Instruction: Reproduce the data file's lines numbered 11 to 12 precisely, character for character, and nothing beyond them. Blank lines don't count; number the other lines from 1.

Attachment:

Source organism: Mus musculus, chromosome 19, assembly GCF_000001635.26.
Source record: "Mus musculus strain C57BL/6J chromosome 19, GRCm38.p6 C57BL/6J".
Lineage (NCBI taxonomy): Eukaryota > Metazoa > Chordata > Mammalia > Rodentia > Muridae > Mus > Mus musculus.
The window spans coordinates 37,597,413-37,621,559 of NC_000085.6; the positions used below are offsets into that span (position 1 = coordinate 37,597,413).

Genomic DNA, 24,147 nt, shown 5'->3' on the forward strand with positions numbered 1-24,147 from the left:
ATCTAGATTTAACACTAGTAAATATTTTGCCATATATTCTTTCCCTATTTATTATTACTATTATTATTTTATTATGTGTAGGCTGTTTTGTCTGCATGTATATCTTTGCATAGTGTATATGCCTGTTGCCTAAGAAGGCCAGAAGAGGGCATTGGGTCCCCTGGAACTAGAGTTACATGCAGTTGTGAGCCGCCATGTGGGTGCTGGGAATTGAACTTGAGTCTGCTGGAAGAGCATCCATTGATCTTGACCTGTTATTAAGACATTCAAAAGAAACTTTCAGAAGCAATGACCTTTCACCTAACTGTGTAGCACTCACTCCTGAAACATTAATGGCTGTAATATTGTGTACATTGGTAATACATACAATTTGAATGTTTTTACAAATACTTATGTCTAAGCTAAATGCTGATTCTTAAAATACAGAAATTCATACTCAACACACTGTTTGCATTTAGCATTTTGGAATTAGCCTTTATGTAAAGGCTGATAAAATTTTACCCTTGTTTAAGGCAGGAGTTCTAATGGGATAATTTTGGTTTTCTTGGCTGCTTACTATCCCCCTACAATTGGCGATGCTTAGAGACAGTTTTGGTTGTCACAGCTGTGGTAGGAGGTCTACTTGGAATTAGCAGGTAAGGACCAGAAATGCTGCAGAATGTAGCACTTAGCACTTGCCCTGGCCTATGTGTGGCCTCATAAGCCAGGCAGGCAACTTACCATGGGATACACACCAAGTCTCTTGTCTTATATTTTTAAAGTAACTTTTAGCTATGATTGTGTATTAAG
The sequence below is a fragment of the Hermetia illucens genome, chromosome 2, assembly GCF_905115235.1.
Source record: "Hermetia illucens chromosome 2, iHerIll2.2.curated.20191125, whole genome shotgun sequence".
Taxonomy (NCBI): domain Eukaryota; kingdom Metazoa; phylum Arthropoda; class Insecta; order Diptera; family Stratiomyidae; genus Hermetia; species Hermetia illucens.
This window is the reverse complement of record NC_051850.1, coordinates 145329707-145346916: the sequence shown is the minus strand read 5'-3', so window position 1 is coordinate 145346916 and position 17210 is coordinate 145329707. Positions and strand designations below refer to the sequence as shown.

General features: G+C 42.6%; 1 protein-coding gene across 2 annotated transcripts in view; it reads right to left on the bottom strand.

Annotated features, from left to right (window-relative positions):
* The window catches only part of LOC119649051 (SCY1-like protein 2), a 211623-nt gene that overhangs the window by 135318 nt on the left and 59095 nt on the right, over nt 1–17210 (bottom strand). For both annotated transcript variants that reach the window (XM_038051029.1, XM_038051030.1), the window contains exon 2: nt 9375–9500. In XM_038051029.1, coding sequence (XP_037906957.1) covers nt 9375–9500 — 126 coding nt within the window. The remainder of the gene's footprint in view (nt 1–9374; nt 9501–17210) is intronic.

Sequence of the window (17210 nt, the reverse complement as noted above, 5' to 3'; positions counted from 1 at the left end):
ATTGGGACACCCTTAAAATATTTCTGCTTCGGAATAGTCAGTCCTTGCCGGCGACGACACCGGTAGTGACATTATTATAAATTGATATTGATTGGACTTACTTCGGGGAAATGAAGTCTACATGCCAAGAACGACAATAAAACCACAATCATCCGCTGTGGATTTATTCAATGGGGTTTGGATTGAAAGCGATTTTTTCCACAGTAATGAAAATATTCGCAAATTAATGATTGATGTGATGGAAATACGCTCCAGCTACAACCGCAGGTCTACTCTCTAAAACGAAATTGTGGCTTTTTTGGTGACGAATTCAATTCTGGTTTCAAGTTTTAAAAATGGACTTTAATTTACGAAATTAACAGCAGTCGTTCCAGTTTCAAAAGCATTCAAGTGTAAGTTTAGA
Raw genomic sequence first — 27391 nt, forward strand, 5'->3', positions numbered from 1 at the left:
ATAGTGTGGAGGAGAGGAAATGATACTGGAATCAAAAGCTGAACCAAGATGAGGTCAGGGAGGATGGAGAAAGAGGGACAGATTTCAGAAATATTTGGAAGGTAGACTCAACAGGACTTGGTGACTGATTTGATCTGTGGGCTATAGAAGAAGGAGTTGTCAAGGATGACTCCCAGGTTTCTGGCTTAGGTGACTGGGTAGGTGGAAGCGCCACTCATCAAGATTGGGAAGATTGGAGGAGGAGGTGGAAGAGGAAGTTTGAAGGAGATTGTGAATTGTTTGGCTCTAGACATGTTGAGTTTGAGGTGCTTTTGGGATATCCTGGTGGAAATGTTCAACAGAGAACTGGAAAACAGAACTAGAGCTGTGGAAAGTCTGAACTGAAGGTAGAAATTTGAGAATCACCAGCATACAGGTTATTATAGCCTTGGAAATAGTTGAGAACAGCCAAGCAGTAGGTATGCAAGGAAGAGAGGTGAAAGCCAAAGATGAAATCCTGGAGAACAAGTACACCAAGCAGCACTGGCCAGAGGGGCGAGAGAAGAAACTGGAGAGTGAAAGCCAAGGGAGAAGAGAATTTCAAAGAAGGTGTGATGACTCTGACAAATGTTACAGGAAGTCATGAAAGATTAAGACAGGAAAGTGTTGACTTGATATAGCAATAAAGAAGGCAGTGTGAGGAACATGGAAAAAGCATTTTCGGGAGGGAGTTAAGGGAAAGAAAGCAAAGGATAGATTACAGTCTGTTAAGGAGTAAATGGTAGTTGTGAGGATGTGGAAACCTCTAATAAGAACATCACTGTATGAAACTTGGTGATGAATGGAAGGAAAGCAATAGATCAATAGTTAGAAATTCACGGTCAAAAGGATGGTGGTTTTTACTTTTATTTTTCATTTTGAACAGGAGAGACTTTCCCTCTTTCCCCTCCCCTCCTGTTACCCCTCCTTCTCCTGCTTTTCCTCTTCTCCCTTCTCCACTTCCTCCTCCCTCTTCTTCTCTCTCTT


General features: G+C 42.6%; 1 protein-coding gene across 2 annotated transcripts in view; it reads right to left on the bottom strand.

Annotated features, from left to right (window-relative positions):